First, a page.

CSFF Blog Tour, Day 2 – A Review of Vanish

Vanish coverVanish, the June CSFF Blog Tour feature written by Tom Pawlik, is an adult supernatural suspense novel. Those of you who hang around here at A Christian Worldview of Fiction are probably rolling your eyes. (I need to come up with some short, snappy way of referring to this little blog. ACWoF just doesn’t do anything for me) Why the eye roll? others may wonder. Because I’ve said often enough, supernatural suspense is not my genre of choice. Yet I end up reading far more of it than I care to because it’s lumped in with fantasy in the “speculative” category.

Except, this time, I am happy my involvement in CSFF spurred me to read Vanish.

The Story. I can’t tell you much. 8) Even giving you the genre feels like I’m spoiling the story. This is one you need to experience sans spoilers. If you haven’t read Vanish yet and plan to take a peek at other CSFF posts, STOP READING IMMEDIATELY if you see a spoiler alert. Too much information will indeed ruin this story. I say this knowing full well that tomorrow I plan to discuss something important that Vanish has made me think about, and of necessity I’ll give spoilers. You are warned!

So what can I tell you? The main character Conner Hayden experiences the strange sensation that he’s being watched, until one evening when he sees an odd storm cloud, then passes out … or goes to sleep. He doesn’t really know. But when he awakens, everyone he knows is gone. No cars on the road. No one answering the phone. Only static on the radio. No TV reception. Stores are empty.

The story, then, is about Conner trying to figure out What Has Happened, and about how What Has Happened affects him.

Strengths. Intrigue! Intrigue! Intrigue! And Suspense in equal measure. Yes, Tom really has written a story that will have you guessing and wondering and worrying and fearing. And maybe in the end, hoping.

I hesitate to say this, but I think this book could be classified accurately as Christian horror. I have to think that one of Tom’s intentions was to scare people. And notice, I put this down as a strength. Hmmm.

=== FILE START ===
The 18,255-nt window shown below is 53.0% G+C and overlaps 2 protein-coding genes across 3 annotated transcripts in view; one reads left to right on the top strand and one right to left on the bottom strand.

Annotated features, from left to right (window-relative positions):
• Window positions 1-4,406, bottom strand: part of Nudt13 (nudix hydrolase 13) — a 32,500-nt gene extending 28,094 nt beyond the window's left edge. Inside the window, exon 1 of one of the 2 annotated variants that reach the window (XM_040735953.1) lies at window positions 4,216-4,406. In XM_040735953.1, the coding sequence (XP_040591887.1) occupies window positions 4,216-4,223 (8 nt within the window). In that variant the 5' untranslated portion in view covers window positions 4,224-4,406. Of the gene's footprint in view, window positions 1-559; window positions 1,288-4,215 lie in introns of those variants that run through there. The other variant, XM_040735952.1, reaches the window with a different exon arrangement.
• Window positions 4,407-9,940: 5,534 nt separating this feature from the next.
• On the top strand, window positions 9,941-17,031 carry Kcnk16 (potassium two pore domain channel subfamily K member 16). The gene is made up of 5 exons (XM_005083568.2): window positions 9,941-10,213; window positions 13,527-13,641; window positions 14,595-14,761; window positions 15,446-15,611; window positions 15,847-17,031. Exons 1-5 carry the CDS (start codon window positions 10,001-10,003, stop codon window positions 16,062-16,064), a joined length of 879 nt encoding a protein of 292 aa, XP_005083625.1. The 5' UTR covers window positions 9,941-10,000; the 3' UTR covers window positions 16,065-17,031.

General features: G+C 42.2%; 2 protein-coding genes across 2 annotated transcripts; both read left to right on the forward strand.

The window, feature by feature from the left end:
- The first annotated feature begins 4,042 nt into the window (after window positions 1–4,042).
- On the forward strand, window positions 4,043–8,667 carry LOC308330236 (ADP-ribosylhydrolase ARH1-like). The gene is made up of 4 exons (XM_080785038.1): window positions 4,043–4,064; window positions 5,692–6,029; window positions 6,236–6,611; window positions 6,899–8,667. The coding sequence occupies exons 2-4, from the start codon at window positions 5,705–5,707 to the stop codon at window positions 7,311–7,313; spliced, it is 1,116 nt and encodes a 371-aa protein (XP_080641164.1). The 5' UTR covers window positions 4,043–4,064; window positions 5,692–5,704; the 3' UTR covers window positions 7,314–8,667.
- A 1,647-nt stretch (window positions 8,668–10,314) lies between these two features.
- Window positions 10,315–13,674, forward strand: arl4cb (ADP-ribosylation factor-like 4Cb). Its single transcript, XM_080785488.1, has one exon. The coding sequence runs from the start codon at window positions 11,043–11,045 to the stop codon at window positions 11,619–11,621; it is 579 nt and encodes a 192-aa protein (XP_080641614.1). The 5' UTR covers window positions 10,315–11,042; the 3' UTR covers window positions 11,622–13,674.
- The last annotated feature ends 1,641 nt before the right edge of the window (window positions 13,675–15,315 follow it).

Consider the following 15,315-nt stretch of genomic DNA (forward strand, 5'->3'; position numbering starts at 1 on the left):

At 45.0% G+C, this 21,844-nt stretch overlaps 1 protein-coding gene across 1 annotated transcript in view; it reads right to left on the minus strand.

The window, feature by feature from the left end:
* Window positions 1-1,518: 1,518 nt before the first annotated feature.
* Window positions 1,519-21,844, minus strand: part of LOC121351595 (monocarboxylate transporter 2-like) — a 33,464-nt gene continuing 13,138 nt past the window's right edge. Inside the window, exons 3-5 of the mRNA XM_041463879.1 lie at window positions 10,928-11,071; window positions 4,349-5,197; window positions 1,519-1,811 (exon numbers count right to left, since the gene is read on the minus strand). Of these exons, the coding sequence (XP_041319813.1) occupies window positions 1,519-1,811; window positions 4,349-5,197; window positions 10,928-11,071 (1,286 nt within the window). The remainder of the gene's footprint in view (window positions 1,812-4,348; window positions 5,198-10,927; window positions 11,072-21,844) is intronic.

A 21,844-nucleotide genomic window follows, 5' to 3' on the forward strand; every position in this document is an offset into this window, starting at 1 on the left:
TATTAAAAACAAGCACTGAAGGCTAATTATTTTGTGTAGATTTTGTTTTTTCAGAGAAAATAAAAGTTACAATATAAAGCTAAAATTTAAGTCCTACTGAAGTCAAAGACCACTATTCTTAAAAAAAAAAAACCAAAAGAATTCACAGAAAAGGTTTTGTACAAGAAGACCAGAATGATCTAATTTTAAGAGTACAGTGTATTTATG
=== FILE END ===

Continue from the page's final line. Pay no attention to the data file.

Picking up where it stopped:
At the same time, this is not a blood-bath kind of book. The real fear is generated by the unknown. I think Tom did an outstanding job feeding just a bit of information at a time, gradually increasing the fear factor.

Weaknesses. I didn’t feel a strong connection with Conner at first. So when things started to happen, I didn’t care deeply. Later I came to care, but I think the story would have more impact if I cared more deeply. If the sequel, Valley of the Shadow (which couldn’t have a more distinct cover from Vanish), is the story I think it is, then I’ll already have a connection to the character.

There’s also a theological issue that comes into play. It’s one of those tough things to sort through when writing Christian speculative fiction. How much must we pay attention to theology if we are using our imagination? I’ve said before, when we write about what is real, even if it is real in the spiritual world or in Biblical history, we are obligated to stay within the bounds of that which has been revealed. Within those bounds, I think we can speculate. (For example, a story about angels must be true to what the Bible says about angels, but a lot has been left unsaid, so I think we can speculate as long as we aren’t contradicting what the Bible says).

As I think about Vanish, I’d say there is a theological problem towards the end, but I didn’t find it off-putting or utterly misleading. Am I splitting hairs to say this is a problem? Maybe.